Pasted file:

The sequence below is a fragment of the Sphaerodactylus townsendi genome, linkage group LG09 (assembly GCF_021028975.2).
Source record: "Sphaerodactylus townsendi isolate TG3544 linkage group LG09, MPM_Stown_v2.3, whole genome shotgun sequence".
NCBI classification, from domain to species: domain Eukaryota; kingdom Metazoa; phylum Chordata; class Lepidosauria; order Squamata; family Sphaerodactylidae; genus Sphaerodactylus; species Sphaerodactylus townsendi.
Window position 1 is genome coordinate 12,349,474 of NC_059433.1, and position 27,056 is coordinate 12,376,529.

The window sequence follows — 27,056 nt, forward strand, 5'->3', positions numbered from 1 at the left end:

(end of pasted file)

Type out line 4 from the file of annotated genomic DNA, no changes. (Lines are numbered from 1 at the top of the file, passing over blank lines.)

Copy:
Window position 1 is genome coordinate 12,349,474 of NC_059433.1, and position 27,056 is coordinate 12,376,529.